WD My Cloud (for Desktop) review

With the WD My Cloud desktop app, you have quick and easy remote access to the data on your My Cloud device.
Photo of WD My Cloud (for Desktop)

WD My Cloud (for desktop) is Western Digital’s companion application to its new My Cloud NAS—a device for sharing and streaming data to a variety of WD mobile apps and the Web. With the WD My Cloud desktop application, users can access data stored on a My Cloud from any Windows or Mac OS X. With the WD My Cloud desktop app, you have quick and easy remote access to the data on your My Cloud device.

Availability and Installation
The WD My Cloud (for desktop) app is available from WD’s Learning Center site. Download and installation was a breeze on my Windows 7 laptop.

The installer places a WD My Cloud shortcut on the desktop. If the desktop PC and the My Cloud device are on the same network, the app will detect the My Cloud device and display the device’s IP address. My laptop and test My Cloud were on the same network, and the app picked up the device right away.

If you want to access the My Cloud’s network remotely, you can connect to the device manually by entering your WD MyCloud account credentials (Western Digital’s remote cloud service for customers to access their network devices) or you will need to access the management interface of My Cloud and create an activation key. The key has to be entered into the appropriate field in the My Cloud desktop app. You do need to access the local management interface of the My Cloud to get this key.

Launching the program opens a listing of all the folders residing on the My Cloud NAS I have set up in the testing lab.

Using the My Cloud Application
When I first opened the My Cloud program, I was offered a walk-though demo of using basic features such as adding shortcuts to favorite files and folders. A link to WD’s Learning Center site is also displayed for additional help.

Files in folders are represented by icons based on file type. Images have tiny thumbnails as their icons. Videos are represented by a video camera icon and docs have papers as icons—these icons make it easy to quickly see the file type.

Folder shares are in a listing on the left pane of the interface. A dropdown menu next to each individual file and folder offers Cut, Copy, Paste, Delete, Rename, Email, New Folder, and Add to Favorites options.

Adding a file or folder to Favorites places a shortcut at the top of the folder listing for quick access to that data.

I did notice that the program offered no editing or file viewers; you must have the appropriate software installed to open a file.

While there is no specific command presented in the interface to upload data. I was able to drag and drop a file from my local desktop into a share on the My Cloud.

The interface is simple and uncluttered, which aligns with Western Digital’s goal of making the My Cloud management and access experience very simple.

Settings
Another menu on the upper right corner of the main folder list screen is for settings. One setting lets you disconnect your My Cloud device from the WDMyCloud.com service, while another shows you the status of syncing—that is, the updating of changes made to the My Cloud disk as reflected in the app.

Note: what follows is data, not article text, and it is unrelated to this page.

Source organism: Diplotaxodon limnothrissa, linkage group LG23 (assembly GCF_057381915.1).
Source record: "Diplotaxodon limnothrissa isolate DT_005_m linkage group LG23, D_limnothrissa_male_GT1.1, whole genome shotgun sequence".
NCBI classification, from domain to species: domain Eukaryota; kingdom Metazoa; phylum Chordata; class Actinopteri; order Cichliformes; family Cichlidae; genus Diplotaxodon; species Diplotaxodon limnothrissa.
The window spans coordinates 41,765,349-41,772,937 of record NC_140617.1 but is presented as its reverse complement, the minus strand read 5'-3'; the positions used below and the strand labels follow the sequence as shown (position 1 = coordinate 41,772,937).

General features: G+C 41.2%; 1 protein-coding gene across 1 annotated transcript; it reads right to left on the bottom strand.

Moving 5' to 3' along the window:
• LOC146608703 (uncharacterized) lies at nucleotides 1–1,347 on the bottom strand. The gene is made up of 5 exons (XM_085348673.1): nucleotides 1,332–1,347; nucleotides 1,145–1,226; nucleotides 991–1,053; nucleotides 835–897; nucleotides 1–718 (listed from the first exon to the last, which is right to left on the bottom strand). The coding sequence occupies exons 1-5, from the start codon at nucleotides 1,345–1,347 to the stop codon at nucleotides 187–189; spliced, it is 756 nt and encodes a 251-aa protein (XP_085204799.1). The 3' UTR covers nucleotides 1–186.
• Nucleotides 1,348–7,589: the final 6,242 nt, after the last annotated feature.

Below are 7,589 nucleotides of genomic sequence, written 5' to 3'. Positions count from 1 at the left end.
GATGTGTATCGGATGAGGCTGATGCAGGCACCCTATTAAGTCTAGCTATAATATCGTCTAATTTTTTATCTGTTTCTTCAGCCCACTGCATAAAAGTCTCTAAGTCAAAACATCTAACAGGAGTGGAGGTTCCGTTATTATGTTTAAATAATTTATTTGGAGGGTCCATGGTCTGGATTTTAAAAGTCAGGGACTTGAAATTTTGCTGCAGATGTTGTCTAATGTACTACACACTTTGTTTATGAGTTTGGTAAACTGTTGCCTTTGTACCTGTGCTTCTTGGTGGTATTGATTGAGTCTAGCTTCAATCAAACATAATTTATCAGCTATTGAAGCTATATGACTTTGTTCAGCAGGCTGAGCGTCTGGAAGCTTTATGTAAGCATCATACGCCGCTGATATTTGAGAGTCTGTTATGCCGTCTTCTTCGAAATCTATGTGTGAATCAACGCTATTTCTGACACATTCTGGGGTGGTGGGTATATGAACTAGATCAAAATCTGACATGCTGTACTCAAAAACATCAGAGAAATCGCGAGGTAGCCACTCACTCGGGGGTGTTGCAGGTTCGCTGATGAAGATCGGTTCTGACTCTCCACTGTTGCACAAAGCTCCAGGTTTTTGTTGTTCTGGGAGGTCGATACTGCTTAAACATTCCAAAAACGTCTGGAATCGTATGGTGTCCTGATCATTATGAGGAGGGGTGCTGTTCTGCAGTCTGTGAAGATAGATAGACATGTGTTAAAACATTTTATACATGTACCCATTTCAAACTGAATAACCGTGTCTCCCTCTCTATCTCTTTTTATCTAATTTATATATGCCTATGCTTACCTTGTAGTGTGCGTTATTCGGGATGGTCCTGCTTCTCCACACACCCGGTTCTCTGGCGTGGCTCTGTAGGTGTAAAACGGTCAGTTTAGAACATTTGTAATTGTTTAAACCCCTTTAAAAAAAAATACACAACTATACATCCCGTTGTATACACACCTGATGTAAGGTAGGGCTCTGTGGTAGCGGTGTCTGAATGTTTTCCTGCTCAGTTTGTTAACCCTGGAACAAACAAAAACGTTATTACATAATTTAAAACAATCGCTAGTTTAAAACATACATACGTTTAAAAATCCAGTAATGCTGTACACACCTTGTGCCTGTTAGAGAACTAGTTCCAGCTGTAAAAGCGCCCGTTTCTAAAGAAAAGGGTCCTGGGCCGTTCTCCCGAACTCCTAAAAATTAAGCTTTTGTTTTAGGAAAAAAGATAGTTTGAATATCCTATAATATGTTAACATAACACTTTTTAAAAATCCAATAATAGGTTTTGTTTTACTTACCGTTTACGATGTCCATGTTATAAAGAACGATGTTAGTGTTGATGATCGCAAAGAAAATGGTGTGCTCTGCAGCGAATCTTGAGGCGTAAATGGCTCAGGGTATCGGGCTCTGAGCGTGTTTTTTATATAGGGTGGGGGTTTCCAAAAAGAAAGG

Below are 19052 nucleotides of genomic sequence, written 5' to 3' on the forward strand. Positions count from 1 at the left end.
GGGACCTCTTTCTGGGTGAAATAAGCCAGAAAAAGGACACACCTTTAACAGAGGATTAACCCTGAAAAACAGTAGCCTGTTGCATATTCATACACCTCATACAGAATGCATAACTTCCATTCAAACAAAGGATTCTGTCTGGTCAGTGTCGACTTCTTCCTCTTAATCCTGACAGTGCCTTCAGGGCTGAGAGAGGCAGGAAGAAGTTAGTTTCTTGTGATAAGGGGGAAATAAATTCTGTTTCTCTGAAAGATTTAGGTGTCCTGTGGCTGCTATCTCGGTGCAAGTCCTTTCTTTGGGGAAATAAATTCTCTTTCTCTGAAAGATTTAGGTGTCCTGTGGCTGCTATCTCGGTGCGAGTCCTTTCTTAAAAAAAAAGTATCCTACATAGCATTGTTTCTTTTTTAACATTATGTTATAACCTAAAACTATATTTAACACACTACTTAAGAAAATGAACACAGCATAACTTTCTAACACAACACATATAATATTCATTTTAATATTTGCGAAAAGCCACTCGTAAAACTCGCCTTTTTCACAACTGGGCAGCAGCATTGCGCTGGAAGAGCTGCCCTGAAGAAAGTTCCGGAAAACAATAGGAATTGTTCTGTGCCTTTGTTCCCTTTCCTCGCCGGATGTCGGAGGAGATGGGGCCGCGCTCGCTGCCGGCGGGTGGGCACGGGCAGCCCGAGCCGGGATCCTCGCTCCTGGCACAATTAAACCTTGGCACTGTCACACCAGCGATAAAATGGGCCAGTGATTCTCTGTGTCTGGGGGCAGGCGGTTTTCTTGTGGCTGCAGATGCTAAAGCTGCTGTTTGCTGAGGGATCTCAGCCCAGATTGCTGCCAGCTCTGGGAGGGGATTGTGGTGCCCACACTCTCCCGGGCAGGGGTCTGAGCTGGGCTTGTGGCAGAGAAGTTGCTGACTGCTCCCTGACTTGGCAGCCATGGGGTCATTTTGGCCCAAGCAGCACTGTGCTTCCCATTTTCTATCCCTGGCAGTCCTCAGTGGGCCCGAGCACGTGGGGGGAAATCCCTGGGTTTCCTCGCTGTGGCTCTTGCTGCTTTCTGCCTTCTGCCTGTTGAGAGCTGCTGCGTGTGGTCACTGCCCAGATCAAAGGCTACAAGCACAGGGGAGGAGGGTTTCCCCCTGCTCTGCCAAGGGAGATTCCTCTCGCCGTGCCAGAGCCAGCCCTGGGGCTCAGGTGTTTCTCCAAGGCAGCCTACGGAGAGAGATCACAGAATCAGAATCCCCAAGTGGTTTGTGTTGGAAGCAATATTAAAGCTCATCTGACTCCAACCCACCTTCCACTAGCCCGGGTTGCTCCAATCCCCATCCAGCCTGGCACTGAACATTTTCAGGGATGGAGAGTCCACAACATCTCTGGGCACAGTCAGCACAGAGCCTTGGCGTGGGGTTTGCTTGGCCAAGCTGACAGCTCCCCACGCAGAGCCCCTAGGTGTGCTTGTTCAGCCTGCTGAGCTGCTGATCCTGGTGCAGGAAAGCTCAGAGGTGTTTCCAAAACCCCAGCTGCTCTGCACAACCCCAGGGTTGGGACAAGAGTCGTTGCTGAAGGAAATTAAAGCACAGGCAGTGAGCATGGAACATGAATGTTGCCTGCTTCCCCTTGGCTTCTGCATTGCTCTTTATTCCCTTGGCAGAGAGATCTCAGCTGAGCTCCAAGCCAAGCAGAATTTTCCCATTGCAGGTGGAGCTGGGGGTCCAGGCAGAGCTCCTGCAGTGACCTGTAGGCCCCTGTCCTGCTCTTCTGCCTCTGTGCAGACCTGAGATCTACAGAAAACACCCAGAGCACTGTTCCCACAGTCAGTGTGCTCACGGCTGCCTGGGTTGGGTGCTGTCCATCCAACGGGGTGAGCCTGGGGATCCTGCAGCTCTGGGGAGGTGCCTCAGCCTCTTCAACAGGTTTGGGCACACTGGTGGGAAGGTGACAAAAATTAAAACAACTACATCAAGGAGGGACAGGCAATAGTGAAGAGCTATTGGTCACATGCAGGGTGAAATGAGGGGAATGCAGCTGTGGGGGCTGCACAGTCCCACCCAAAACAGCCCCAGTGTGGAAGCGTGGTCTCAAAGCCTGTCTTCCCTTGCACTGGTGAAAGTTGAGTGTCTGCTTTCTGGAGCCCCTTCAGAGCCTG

With syncing, you don’t have as much control in the desktop application as you do with the mobile app. In the mobile app I was able to specify how often I wanted to sync with the My Cloud device.

One aspect I found disturbing about this application (as I did with the mobile app), is that when you open it, you can immediately access the My Cloud data. There is no authentication prompt, by default. So once someone opens the program from your desktop he or she could potentially get into your data. Western Digital is trying to make the access as easy as possible, but as I found with the My Cloud NAS and now this application, security is a bit lax because users aren’t even advised in the interface or setup process to set password protection to get into the management interface of the NAS or into the app, though the option to do so is available in both.

While not a great security measure, other cloud syncing services such as Dropbox and SugarSync also work the same way: You can set a passcode but can’t configure the app to require authentication every time you fire up the app. Of course, you probably want to lock the mobile or desktop when you’re away from it anyway, but the WD apps and programs should steer users to a tighter security setup.

Simple Remote Access
The WD My Cloud application makes access to a My Cloud NAS simple from your desktop PC. It provides more functionality that just accessing the My Cloud data through a browser, which you can do as well (although that only gives you access to the folders, you then need to use the operating system’s file manager for data management).

Although I think security could be tightened and I would like to control syncing in the desktop app as with the mobile app, the WD My Cloud desktop app is a very good way to remotely connect to your My Cloud NAS. It’s a 4 out of 5 star app for networking utilities.


Verdict
With the WD My Cloud desktop app, you have quick and easy remote access to the data on your My Cloud device.
Published under license from Ziff Davis, Inc., New York, All rights reserved.
Copyright © 2012 Ziff Davis, Inc